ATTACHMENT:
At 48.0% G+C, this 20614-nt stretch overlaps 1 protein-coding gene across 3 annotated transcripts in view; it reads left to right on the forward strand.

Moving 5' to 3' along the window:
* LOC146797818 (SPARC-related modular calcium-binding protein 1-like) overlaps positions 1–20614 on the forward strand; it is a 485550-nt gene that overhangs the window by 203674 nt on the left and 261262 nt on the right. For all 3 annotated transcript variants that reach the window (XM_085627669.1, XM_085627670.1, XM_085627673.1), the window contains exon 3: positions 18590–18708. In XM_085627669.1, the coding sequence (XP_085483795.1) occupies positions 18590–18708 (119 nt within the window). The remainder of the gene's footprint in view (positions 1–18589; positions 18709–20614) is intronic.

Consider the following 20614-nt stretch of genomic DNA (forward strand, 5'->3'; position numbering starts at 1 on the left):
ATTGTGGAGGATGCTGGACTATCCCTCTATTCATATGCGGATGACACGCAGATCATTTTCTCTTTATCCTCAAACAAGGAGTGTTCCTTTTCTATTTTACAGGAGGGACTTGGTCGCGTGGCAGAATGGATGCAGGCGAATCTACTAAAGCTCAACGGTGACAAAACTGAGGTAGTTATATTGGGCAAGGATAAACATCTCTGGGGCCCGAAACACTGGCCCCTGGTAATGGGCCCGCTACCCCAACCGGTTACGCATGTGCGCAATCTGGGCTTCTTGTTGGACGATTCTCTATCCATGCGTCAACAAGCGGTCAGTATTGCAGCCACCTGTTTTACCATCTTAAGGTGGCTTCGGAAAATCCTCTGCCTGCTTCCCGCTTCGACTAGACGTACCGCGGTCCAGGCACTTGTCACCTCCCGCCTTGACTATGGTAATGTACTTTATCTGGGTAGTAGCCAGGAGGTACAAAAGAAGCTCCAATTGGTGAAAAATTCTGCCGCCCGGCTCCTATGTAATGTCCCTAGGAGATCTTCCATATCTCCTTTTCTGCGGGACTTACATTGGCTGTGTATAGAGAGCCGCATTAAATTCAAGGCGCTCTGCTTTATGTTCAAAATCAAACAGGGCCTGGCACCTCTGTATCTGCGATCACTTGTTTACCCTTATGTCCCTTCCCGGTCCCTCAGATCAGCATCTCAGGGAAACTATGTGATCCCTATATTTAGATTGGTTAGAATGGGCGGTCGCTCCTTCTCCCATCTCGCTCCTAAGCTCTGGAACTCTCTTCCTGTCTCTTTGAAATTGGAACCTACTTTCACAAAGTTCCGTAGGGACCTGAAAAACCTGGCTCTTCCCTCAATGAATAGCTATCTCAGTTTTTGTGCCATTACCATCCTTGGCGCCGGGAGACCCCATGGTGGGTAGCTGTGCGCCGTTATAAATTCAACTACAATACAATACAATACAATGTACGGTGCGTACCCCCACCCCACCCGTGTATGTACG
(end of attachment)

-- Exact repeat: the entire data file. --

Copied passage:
At 48.0% G+C, this 20614-nt stretch overlaps 1 protein-coding gene across 3 annotated transcripts in view; it reads left to right on the forward strand.

Moving 5' to 3' along the window:
* LOC146797818 (SPARC-related modular calcium-binding protein 1-like) overlaps positions 1–20614 on the forward strand; it is a 485550-nt gene that overhangs the window by 203674 nt on the left and 261262 nt on the right. For all 3 annotated transcript variants that reach the window (XM_085627669.1, XM_085627670.1, XM_085627673.1), the window contains exon 3: positions 18590–18708. In XM_085627669.1, the coding sequence (XP_085483795.1) occupies positions 18590–18708 (119 nt within the window). The remainder of the gene's footprint in view (positions 1–18589; positions 18709–20614) is intronic.

Consider the following 20614-nt stretch of genomic DNA (forward strand, 5'->3'; position numbering starts at 1 on the left):
ATTGTGGAGGATGCTGGACTATCCCTCTATTCATATGCGGATGACACGCAGATCATTTTCTCTTTATCCTCAAACAAGGAGTGTTCCTTTTCTATTTTACAGGAGGGACTTGGTCGCGTGGCAGAATGGATGCAGGCGAATCTACTAAAGCTCAACGGTGACAAAACTGAGGTAGTTATATTGGGCAAGGATAAACATCTCTGGGGCCCGAAACACTGGCCCCTGGTAATGGGCCCGCTACCCCAACCGGTTACGCATGTGCGCAATCTGGGCTTCTTGTTGGACGATTCTCTATCCATGCGTCAACAAGCGGTCAGTATTGCAGCCACCTGTTTTACCATCTTAAGGTGGCTTCGGAAAATCCTCTGCCTGCTTCCCGCTTCGACTAGACGTACCGCGGTCCAGGCACTTGTCACCTCCCGCCTTGACTATGGTAATGTACTTTATCTGGGTAGTAGCCAGGAGGTACAAAAGAAGCTCCAATTGGTGAAAAATTCTGCCGCCCGGCTCCTATGTAATGTCCCTAGGAGATCTTCCATATCTCCTTTTCTGCGGGACTTACATTGGCTGTGTATAGAGAGCCGCATTAAATTCAAGGCGCTCTGCTTTATGTTCAAAATCAAACAGGGCCTGGCACCTCTGTATCTGCGATCACTTGTTTACCCTTATGTCCCTTCCCGGTCCCTCAGATCAGCATCTCAGGGAAACTATGTGATCCCTATATTTAGATTGGTTAGAATGGGCGGTCGCTCCTTCTCCCATCTCGCTCCTAAGCTCTGGAACTCTCTTCCTGTCTCTTTGAAATTGGAACCTACTTTCACAAAGTTCCGTAGGGACCTGAAAAACCTGGCTCTTCCCTCAATGAATAGCTATCTCAGTTTTTGTGCCATTACCATCCTTGGCGCCGGGAGACCCCATGGTGGGTAGCTGTGCGCCGTTATAAATTCAACTACAATACAATACAATACAATGTACGGTGCGTACCCCCACCCCACCCGTGTATGTACG